By Claudia Sofianu
Every so often a new technology paradigm emerges, promising to fundamentally re-engineer industries, economies, societies, and daily life. Roughly 10 years since the last such shift — social, mobile, cloud — we may be on the cusp of a new one: the metaverse.
Touted as the successor to the internet, the metaverse refers to a shared, persistent, three-dimensional virtual realm where people interact with objects, the environment, and each other through digital representations of themselves or avatars. A mainstay of science-fiction novels for decades, the metaverse is not a new concept; early versions already exist, mainly in the gaming industry. However, with the COVID-19 pandemic accelerating the convergence of physical and digital, coupled with the evolution of complementary and emerging technologies, the metaverse seems poised to expand into every sphere of human activity.
Undoubtedly, the concept is still in its infancy, but glimpses are emerging into what the metaverse may look like, how people will use it and the opportunities it will unleash. The challenge for businesses, governments, and society at large is successfully navigating this next technology epoch, and ushering in the next frontier of human and work experience.
As the metaverse intersects with various facets of our physical and digital realities, some key questions emerge:
Are regulators ready for the metaverse?
Already regulators are grappling with managing the negative externalities of current physical and digital realities. Issues of personal data collection, privacy, deepfakes, and more are significantly impacting the fabric of our society as well as how companies interact with their customers and employees. Very likely, the metaverse will magnify these challenges and introduce new ones.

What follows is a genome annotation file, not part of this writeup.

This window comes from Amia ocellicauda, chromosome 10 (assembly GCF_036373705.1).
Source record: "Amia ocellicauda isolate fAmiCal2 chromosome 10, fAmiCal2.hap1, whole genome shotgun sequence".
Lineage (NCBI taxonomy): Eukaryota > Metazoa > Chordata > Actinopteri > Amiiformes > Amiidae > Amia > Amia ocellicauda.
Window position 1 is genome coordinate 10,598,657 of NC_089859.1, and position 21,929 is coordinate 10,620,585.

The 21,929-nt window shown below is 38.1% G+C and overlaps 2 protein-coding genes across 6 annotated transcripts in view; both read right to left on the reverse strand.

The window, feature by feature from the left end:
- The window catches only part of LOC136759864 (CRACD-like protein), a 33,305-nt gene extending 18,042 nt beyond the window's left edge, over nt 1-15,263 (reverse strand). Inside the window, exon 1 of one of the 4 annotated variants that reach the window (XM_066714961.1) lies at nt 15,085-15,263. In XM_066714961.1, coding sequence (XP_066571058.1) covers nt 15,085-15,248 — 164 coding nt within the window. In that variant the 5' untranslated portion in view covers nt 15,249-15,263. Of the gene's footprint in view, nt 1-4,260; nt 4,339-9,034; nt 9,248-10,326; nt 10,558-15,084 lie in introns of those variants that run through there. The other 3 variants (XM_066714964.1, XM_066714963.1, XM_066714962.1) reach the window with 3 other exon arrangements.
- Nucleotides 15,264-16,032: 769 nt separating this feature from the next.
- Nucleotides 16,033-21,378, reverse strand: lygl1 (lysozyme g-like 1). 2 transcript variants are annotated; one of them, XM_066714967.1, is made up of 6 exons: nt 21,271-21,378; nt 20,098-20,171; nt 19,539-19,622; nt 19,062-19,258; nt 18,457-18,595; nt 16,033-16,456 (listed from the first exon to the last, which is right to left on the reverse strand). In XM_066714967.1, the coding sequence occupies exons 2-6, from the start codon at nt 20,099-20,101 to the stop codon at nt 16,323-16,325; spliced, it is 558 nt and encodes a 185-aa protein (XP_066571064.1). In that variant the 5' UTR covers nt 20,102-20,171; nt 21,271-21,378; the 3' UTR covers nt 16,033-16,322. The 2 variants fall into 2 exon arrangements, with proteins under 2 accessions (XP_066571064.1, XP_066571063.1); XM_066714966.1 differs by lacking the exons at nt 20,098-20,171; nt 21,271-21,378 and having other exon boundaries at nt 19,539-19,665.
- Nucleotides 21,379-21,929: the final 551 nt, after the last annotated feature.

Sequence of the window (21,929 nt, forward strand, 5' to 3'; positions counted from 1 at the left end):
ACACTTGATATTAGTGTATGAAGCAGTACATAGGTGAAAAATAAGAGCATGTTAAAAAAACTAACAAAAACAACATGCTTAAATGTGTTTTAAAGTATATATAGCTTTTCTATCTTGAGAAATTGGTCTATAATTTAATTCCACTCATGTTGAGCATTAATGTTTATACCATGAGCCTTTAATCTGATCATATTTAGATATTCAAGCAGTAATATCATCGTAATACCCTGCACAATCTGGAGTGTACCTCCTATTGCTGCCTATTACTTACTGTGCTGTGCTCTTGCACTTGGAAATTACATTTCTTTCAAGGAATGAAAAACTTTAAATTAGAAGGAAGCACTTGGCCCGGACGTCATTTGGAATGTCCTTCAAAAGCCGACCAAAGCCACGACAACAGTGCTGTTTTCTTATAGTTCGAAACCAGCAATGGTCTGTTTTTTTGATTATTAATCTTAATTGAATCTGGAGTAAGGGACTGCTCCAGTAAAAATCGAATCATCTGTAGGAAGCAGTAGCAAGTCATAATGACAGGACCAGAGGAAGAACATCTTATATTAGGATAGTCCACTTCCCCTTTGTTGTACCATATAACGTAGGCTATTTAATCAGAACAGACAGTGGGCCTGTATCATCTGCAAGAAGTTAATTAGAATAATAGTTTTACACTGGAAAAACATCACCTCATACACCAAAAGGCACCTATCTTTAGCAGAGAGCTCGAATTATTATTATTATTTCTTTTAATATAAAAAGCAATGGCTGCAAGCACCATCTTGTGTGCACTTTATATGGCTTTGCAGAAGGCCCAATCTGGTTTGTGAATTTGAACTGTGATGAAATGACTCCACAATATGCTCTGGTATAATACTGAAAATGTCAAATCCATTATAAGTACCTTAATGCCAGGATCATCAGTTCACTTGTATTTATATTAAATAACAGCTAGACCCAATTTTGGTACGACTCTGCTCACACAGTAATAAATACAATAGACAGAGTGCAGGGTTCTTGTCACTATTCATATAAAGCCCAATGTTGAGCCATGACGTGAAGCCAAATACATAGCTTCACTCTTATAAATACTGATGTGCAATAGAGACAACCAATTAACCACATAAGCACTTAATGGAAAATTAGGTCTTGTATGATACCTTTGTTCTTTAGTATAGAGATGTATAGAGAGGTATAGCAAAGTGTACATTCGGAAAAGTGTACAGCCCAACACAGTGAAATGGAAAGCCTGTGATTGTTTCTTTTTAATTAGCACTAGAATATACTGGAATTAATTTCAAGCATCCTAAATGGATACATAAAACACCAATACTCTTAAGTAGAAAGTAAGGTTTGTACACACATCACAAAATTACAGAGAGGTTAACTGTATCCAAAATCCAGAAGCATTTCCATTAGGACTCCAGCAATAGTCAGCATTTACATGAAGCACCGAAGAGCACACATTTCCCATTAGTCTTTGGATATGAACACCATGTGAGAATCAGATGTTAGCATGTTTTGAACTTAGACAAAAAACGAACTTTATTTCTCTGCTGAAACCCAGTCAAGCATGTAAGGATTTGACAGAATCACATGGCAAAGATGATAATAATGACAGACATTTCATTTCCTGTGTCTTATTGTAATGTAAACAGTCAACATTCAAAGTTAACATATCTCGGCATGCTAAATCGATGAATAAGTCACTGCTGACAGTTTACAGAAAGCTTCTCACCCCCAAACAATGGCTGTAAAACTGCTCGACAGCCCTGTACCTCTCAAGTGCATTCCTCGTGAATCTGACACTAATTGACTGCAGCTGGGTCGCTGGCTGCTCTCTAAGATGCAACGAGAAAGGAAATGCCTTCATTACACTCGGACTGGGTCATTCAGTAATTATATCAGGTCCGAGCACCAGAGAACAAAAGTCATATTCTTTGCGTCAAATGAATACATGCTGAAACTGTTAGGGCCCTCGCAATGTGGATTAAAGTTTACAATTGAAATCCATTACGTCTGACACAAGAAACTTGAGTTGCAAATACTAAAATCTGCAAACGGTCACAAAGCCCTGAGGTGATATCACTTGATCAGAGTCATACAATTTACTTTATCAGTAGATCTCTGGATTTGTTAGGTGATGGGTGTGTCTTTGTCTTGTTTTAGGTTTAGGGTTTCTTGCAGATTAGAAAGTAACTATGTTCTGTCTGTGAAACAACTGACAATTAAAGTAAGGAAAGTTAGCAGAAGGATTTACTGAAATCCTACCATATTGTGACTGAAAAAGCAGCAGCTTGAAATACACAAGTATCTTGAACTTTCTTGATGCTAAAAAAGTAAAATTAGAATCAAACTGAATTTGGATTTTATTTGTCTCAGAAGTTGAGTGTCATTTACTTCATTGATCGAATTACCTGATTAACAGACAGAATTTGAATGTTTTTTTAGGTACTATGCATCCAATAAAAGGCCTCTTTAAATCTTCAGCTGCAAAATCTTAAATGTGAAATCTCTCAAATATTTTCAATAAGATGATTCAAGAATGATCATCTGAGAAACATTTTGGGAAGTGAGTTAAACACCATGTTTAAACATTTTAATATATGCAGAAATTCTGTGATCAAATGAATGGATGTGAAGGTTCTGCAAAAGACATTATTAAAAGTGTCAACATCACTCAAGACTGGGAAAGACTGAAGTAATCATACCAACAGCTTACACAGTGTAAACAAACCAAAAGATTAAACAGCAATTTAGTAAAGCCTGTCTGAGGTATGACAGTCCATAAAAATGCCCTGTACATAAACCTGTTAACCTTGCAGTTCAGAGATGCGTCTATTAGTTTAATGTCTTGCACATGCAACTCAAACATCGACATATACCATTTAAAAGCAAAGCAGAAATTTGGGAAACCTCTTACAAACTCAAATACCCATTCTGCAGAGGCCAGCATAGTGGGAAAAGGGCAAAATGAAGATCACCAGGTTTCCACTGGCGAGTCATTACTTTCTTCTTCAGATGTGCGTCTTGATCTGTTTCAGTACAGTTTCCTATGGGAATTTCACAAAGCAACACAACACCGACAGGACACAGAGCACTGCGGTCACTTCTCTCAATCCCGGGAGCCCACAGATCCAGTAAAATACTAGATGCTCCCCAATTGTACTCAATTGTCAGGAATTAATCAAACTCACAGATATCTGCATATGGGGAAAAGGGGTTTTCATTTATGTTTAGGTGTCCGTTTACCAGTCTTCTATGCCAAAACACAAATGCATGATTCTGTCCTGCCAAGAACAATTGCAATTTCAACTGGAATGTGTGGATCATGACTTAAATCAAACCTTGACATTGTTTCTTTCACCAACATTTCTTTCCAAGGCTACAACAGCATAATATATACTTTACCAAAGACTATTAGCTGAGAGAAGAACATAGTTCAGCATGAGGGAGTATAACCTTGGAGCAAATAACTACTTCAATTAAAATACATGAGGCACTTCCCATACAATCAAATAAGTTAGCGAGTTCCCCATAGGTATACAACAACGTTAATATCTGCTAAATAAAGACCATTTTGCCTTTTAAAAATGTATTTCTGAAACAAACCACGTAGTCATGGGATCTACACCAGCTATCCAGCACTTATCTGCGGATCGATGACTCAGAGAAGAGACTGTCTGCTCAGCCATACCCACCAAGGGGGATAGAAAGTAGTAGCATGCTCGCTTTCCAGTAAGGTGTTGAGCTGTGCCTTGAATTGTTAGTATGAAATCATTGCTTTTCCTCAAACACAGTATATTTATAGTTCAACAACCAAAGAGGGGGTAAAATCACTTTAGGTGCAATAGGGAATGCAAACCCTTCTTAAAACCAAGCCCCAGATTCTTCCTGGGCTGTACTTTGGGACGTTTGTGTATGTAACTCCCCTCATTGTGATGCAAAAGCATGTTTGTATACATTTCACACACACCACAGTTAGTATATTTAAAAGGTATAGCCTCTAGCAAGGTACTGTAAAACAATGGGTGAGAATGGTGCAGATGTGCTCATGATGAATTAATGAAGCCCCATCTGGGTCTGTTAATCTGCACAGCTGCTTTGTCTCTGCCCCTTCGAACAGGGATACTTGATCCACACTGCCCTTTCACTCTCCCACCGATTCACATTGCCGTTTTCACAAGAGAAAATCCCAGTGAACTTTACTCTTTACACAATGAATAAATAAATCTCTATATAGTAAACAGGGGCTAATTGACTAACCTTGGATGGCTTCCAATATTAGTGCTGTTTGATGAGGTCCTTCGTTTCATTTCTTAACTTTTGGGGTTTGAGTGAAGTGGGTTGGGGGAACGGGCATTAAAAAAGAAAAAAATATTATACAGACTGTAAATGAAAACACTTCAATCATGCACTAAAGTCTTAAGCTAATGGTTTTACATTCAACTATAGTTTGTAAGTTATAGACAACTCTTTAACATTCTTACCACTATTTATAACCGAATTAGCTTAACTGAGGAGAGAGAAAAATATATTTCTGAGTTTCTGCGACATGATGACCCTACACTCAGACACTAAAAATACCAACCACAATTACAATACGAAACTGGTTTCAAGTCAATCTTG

In the near term, our portal into the metaverse will be through virtual and augmented reality devices. Not only will they allow us to interact in the metaverse, but they will also allow companies to track increasingly personal data such as facial expressions, blood pressure, eye gaze, and more. Current laws and data regulations will need updating across multiple vectors ranging from equitable access to security, liability, IP, and digital rights as well as new ones like honest self-representation. What would good and fair regulation look like and what will it take for regulators to get ahead this time?
In a world increasingly dominated by virtual reality, the concept of metaverse will most likely soon be on everyone’s lips when it comes to socializing, playing, learning, or working.
If in the pandemic times we have lived and are still living, teleworking was the new normal for how employees did their work, by being physically present in a place other than the employer’s premises, in the concept of metaverses people will be able to work together, anywhere in the world, without actually having to be physically present there. And if we are going to work not only with the Internet (online) but also within it, we should already be considering the development and implementation of a legal framework to regulate this new reality of work and to answer the many questions that will have to be answered, such as: where and how will the income earned by individuals through a digital avatar be taxed, where will the related social contributions be due and paid, or will there be a question of establishing a tax residence for the digital avatar?
From this point of view, it is also interesting to see how employment relationships can be conducted in virtual reality. Various questions, which will have to be addressed by legal regulations, arise from this: what are the occupational health and safety risks of working in a virtual office? How will companies be able to monitor the hours worked in metaverses and how will ‘virtual’ employees be remunerated? what kind of acts could constitute disciplinary offenses in the metaverse and how can employees be held liable for any kind of liability for acts committed in virtual reality?
And as employment relationships always involve the processing of personal data, it remains to be seen whether current legislation will be sufficient to ensure the security of data generated and circulated in the metaverse. So, one of the big challenges in this area could be to provide the necessary tools to prevent identity theft, cyber-attacks, or the illegal or excessive use of special categories of personal data, such as biometric data.
By Claudia Sofianu